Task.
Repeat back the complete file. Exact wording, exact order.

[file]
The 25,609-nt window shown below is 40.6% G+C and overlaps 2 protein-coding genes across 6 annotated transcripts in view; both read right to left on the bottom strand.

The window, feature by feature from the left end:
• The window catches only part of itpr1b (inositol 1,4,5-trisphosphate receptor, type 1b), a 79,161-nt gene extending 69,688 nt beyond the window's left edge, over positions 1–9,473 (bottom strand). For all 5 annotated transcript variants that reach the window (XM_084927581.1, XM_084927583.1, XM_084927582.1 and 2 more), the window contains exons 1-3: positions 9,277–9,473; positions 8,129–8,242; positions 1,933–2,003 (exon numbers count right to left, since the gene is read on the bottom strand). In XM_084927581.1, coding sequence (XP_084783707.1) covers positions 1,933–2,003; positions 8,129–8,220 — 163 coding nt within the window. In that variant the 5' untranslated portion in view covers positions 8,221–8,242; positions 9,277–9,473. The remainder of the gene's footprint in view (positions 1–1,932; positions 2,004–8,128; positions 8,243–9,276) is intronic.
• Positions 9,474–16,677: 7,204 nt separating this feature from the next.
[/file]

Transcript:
The 25,609-nt window shown below is 40.6% G+C and overlaps 2 protein-coding genes across 6 annotated transcripts in view; both read right to left on the bottom strand.

The window, feature by feature from the left end:
• The window catches only part of itpr1b (inositol 1,4,5-trisphosphate receptor, type 1b), a 79,161-nt gene extending 69,688 nt beyond the window's left edge, over positions 1–9,473 (bottom strand). For all 5 annotated transcript variants that reach the window (XM_084927581.1, XM_084927583.1, XM_084927582.1 and 2 more), the window contains exons 1-3: positions 9,277–9,473; positions 8,129–8,242; positions 1,933–2,003 (exon numbers count right to left, since the gene is read on the bottom strand). In XM_084927581.1, coding sequence (XP_084783707.1) covers positions 1,933–2,003; positions 8,129–8,220 — 163 coding nt within the window. In that variant the 5' untranslated portion in view covers positions 8,221–8,242; positions 9,277–9,473. The remainder of the gene's footprint in view (positions 1–1,932; positions 2,004–8,128; positions 8,243–9,276) is intronic.
• Positions 9,474–16,677: 7,204 nt separating this feature from the next.